Monday, February 22, 2010

Energy (and Other) Events - February 21, 2010


Monday, February 22, 2010

MIT Energy Club Lecture Series: Towards a sustainable metals future - closing the loop for technology metals
Speaker: Dr. Christina Meskers, UMICORE Precious Metals Refining

Time: 12:00p–1:00p

Location: E51-145

The devices and services used in every day life largely depend on the specific functionality of technology metals: platinum group metals in catalysts, precious metals in electronics, indium in displays, as well as in photovoltaics together with gallium, selenium or tellurium; and cobalt and lithium in batteries. In future these devices and the metals will become more important as they contribute to renewable energy generation and energy storage, clean air and more efficient production processes among others.
The other side of the coin is that these metals are not abundant, leading to intense discussions about metal scarcity: When are we running out? and What can be done to prevent this?. Recycling of metals from end of life devices is an important contributor to the future metal supply. The opportunities and challenges in recovering technology metals from electronics, catalysts, batteries and PV applications will be discussed from a holistic, life cycle perspective. Besides the technical factors also other aspects are taken into account, in the context of the People - Planet - Profit perspectives for sustainable development.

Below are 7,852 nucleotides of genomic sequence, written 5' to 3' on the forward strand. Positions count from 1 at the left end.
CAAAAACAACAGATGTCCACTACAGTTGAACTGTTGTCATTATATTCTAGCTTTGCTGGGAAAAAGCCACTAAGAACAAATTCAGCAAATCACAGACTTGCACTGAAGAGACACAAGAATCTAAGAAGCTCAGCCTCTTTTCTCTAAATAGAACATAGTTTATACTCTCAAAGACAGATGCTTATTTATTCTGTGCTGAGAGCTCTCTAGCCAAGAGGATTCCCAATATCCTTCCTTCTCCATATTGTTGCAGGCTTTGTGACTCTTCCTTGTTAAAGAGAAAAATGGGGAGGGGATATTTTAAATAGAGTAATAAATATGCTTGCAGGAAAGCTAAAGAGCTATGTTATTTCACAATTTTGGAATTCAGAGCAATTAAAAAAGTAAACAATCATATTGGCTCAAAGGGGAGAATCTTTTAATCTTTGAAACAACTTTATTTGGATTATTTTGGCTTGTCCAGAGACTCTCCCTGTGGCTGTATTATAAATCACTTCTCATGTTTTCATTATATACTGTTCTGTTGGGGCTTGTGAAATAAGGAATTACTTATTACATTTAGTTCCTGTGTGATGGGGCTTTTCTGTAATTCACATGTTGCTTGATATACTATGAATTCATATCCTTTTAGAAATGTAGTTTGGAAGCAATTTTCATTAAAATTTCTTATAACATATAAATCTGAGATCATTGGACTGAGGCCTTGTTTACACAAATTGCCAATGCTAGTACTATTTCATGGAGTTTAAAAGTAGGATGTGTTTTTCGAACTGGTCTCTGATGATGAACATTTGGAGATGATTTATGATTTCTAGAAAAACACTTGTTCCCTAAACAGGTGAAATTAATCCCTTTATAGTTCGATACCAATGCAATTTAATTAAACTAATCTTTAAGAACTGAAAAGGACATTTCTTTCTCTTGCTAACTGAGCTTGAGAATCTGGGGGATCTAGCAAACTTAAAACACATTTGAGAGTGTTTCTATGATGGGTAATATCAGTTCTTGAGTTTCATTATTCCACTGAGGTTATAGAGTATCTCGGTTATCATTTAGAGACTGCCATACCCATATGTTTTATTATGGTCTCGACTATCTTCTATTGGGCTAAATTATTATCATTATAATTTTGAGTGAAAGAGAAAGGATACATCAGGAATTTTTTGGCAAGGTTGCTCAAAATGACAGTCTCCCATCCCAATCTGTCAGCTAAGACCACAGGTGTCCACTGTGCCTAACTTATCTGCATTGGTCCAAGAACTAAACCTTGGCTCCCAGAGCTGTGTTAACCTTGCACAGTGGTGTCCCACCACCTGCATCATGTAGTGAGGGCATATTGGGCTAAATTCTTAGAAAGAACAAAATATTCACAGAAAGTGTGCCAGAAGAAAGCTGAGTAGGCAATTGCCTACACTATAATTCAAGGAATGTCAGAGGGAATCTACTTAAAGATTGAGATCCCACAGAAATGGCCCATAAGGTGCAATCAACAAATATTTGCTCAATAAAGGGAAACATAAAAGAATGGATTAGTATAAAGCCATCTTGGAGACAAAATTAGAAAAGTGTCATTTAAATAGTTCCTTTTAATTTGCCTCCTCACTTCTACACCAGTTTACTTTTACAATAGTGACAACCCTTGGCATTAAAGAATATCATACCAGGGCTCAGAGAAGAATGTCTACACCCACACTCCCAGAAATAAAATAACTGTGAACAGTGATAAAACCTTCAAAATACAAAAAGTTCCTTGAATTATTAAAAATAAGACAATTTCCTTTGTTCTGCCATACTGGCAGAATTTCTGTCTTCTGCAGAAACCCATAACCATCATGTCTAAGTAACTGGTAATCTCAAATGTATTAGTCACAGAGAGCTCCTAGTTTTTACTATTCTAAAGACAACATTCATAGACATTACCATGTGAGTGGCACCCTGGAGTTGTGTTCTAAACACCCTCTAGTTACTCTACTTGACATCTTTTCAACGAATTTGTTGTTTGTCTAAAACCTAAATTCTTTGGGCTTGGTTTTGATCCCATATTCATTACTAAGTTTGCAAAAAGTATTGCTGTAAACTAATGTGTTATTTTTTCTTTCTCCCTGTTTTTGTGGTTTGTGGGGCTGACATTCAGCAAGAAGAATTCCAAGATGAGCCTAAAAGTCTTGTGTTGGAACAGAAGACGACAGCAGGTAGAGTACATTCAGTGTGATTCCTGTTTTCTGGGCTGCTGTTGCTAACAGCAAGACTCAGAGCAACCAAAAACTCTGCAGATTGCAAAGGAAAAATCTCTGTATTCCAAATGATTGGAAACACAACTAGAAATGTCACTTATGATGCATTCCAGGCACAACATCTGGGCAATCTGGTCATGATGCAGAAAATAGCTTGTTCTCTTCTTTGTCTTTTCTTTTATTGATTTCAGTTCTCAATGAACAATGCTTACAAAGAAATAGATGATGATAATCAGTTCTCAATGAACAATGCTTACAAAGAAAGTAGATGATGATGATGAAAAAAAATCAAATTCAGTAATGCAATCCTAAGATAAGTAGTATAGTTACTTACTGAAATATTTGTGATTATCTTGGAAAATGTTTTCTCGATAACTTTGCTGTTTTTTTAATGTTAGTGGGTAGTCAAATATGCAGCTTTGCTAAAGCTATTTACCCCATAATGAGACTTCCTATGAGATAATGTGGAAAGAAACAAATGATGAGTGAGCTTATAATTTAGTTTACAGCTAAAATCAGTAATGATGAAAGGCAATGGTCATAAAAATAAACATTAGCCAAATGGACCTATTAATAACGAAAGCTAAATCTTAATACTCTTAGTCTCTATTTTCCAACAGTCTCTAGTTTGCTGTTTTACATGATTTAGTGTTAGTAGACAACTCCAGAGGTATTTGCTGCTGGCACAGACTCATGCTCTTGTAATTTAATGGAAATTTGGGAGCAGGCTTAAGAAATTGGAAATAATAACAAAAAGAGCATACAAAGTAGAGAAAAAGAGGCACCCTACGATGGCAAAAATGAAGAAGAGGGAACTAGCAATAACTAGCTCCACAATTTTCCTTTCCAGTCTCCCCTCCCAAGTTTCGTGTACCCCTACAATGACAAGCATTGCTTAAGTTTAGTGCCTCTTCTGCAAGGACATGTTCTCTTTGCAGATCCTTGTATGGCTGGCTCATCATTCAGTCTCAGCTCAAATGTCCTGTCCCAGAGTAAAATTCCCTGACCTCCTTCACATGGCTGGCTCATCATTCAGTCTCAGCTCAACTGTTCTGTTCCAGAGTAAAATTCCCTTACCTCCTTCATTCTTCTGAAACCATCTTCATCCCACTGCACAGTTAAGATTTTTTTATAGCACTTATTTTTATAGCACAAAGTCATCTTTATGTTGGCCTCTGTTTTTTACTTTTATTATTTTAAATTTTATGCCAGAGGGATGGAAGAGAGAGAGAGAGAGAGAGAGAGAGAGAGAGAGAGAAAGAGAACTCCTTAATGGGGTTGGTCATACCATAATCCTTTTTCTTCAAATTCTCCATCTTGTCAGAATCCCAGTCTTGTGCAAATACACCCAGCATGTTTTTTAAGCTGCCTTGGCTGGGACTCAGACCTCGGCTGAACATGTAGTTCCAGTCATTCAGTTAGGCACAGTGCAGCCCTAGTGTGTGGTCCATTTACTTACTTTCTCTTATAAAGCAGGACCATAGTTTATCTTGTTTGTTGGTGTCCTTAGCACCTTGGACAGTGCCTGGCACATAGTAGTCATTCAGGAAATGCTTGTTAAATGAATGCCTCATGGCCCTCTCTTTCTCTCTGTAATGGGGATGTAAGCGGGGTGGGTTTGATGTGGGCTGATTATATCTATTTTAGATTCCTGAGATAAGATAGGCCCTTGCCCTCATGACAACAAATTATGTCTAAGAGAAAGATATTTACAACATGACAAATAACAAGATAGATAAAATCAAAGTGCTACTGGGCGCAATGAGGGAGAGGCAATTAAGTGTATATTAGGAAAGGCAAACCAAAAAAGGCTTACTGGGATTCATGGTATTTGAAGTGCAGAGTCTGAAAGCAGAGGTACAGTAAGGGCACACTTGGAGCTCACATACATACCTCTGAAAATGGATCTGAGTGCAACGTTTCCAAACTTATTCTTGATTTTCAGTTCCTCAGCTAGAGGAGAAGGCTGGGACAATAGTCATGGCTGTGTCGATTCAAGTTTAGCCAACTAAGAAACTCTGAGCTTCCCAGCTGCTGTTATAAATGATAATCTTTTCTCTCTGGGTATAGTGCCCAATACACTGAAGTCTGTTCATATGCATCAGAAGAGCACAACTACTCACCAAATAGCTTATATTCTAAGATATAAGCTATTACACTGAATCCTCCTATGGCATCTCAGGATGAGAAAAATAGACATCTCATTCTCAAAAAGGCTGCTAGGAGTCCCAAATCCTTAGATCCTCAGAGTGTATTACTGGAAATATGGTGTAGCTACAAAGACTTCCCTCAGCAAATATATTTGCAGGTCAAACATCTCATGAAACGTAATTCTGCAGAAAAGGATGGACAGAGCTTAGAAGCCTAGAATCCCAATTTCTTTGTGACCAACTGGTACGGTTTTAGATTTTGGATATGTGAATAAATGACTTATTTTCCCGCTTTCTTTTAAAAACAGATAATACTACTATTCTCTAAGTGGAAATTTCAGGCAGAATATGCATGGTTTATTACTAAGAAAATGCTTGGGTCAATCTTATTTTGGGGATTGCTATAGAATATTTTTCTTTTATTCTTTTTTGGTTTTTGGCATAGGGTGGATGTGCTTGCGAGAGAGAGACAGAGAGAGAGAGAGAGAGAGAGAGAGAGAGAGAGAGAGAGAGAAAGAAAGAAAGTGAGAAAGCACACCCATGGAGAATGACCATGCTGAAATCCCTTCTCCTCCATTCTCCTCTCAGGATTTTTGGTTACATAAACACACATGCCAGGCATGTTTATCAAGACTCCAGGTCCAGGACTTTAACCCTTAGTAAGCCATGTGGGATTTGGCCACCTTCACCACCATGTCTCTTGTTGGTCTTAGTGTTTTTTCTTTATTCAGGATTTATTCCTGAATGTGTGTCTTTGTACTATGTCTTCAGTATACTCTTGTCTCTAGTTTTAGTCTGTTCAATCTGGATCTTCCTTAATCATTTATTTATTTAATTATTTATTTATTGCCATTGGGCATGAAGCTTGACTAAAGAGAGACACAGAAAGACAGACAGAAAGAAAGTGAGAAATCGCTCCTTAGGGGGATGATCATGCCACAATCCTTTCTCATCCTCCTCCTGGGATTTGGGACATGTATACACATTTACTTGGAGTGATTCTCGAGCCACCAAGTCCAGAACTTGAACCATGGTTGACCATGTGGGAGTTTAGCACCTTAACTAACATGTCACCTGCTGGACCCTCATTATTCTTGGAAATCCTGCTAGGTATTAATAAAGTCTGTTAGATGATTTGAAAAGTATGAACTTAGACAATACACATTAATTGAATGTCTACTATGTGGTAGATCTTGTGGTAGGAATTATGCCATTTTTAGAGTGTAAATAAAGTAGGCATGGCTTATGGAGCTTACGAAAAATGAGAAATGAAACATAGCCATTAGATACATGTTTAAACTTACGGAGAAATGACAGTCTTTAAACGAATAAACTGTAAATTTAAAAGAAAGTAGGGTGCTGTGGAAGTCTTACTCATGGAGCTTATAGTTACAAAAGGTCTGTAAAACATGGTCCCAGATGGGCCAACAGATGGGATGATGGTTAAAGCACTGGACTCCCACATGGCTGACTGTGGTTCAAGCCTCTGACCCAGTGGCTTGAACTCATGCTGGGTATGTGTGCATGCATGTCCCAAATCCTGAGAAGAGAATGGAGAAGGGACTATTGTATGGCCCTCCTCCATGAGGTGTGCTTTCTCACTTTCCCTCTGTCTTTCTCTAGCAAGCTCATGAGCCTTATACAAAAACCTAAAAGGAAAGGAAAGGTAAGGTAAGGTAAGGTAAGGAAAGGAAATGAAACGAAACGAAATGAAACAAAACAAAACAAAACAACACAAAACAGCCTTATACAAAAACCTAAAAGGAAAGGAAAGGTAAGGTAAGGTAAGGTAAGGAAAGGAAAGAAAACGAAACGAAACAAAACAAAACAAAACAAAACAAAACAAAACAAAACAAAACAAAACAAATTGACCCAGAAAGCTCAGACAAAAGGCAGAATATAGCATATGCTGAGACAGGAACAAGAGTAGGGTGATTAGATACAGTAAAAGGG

Open to: the general public

Sponsor(s): Sustainability@MIT, MIT Energy Club

For more information, contact:
Elsa Olivetti

Monday, February 22, 2010

How to build a CleanTech Company: Elise Zoli of Goodwin Procter
Speaker: Elise Zoli

Time: 12:00p–1:00p

Location: E51-335

MIT Energy Club Industry Series
The Energy Club hosts energy company infosessions on campus to give members an insight into the energy industry and to provide job opportunities for its members.

What are the unique challenges in forming and leading a successful cleantech business, from early stage ventures to public companies? Given typical capital requirements and venture fund lives, what are strategies for successful scaling? What is the importance of technology vs. business model innovation? What is the value of government funding or other alternative funding sources, at the seed capital through the initial deployment stage? Ms. Zoli will address the challenges of forming and scaling business in the storage, grid, and water sectors. She will also address unique challenges related to the Chinese market. She will draw insights from her extensive experience advising venture capital and private equity clients in the energy, environment, and clean tech sectors.

Open to: the general public

Sponsor(s): MIT Sloan Energy and Environment Club, MIT Energy Club

For more information, contact:
Chris Walti

Monday, February 22, 2010

"Can nature be recomposed? A few issues in cosmopolitics"

Speaker: Bruno Latour with an introduction by Vincent Antonin Lepinay and a response by Mark Jarzombek

Time: 6:30p–7:45p